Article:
The most remarkable German Spitz I ever met was named Felix. Like all Spitzes, he had a strong sense of his master's property. Nothing came into the house that he didn't immediately register and include in his extremely precise inventory list. Nothing could be gotten out of the house without Felix protesting violently, loudly and persistently.
One day his master gave a pair of trousers to the gardener who had pruned the bushes and roses. The next morning, Felix was gone. It wasn't until late in the evening that he reappeared, growling, grumbling and completely exhausted. However, he couldn't stand on his own four paws - he was hanging on to the pants that still had the gardener in them. The man had been working a few blocks away. Suddenly a ball of white fur flew over the fence, pounced on the gardener, barking and baring its teeth, and bit into his pants.
They had tried friendly persuasion, threats and a few slaps. A bucket of cold water had been poured over Felix's head and a veal bone was held under his nose - Felix wanted the trousers and nothing else. Finally, the gardener had no choice but to go to Felix's master with the dog on his leg. He, in turn, had no choice but to go to the gardener's wife to get a pair of trousers from there, in which the gardener was then allowed to leave without being criticized, accompanied by happy, peaceful barking. Felix's vigilance, which you can certainly describe as excessive, is a characteristic feature of all Spitzes. However, if it is said that they are more attached to their master's property than to the master himself, then they are being slandered. But one thing can be said without reservation: the Spitz in the house saves the alarm system!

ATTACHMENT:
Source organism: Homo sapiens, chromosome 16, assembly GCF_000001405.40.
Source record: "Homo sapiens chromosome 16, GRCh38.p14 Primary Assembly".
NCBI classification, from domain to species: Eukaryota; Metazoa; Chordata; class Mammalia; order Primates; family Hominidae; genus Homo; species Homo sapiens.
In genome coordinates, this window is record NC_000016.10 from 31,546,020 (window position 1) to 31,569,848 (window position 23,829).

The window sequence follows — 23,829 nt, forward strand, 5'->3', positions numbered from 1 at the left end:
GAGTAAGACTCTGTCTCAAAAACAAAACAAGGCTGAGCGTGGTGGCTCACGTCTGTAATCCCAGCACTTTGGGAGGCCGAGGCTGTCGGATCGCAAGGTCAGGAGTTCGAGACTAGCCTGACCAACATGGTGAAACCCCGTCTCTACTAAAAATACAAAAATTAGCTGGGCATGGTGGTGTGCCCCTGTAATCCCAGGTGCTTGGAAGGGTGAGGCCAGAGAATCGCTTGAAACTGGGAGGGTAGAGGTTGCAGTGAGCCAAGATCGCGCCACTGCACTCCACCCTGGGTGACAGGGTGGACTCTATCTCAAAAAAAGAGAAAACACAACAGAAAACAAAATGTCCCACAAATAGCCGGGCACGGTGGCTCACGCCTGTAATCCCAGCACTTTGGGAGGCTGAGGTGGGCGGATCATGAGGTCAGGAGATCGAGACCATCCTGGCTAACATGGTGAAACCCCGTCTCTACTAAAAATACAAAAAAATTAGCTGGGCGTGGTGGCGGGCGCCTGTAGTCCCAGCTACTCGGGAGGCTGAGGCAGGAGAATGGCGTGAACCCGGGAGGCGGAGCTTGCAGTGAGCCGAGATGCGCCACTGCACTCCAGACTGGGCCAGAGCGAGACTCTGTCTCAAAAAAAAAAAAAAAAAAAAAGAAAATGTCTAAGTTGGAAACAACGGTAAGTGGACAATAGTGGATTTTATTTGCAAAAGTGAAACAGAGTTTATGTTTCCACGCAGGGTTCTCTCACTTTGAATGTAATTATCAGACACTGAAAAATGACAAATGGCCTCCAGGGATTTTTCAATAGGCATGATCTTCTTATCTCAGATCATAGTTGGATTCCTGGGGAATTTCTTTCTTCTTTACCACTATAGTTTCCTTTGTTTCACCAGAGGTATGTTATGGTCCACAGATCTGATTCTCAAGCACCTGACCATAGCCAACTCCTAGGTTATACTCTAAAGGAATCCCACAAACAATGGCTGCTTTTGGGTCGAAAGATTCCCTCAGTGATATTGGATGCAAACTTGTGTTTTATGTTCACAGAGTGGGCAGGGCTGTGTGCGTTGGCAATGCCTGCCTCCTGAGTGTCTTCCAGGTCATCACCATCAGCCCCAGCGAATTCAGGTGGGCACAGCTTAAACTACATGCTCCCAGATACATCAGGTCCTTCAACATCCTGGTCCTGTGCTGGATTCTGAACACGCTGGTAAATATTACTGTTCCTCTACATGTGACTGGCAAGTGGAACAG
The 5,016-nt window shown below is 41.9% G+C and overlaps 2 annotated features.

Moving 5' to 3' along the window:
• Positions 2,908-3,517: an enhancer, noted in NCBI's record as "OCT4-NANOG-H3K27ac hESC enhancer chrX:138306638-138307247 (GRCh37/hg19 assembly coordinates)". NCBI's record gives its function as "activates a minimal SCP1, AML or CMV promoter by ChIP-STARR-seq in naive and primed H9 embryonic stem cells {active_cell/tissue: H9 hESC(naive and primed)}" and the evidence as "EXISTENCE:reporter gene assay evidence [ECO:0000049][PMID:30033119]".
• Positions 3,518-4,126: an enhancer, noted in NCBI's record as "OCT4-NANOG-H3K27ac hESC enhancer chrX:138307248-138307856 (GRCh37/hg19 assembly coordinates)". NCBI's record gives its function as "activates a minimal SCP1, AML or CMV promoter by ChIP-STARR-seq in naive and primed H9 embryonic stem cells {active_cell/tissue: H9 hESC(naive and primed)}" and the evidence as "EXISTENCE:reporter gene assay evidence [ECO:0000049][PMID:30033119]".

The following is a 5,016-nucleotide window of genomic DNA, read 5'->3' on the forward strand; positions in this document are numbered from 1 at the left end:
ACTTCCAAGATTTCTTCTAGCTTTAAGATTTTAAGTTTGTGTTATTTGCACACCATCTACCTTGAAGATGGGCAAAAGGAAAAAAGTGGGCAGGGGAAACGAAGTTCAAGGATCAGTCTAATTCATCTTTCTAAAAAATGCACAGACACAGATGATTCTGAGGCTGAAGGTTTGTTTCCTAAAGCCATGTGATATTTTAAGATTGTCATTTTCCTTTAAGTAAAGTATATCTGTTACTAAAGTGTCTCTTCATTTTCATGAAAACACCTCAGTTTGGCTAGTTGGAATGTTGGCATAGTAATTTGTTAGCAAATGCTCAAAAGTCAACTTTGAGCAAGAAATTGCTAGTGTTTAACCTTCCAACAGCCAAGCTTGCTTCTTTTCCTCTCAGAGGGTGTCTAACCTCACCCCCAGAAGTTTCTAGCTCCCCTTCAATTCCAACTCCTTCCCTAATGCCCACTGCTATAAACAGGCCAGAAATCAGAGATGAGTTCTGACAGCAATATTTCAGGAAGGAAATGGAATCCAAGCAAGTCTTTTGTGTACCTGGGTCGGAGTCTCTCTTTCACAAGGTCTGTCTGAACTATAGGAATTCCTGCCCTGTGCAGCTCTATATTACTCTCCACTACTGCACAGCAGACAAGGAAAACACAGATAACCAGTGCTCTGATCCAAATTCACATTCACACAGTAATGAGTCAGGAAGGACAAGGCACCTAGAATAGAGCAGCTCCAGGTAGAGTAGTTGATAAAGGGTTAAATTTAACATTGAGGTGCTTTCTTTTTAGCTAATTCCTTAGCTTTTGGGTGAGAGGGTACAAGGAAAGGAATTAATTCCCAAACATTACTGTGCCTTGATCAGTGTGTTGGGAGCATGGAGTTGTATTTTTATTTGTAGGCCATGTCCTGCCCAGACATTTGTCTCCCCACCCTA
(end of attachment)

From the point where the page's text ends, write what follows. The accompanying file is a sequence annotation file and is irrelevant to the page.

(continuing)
Why does the Spitz have a bad reputation?
He doesn't roam, he doesn't poach, and even the most attractive bitch can't lure him away. A Spitz is imbued with the belief that his master's house would have long since been demolished stone by stone if he had not defended it with his never-tiring vigilance. Felix's master told me his dog must have a sixth sense. Even if a visitor is not visible for a long time, the dog announces him loudly. Of course, Felix doesn't have a sixth sense. But, like all dogs, he has extremely sensitive hearing. For example, he can hear the ticking of a pocket watch up to a distance of 13 meters. The human ear fails after just 1.70 meters.
This gift, which every dog has, is primarily a kind of radar system for the Spitz to locate every visitor in good time, suspect them of dishonest intentions and bark. This has given the Spitz a reputation as a barker. And he also barks more often than other dogs. But you shouldn't blame him. Anyone who takes their guardianship as seriously as he does is naturally suspicious. And how else could he express this distrust if not in his dog language!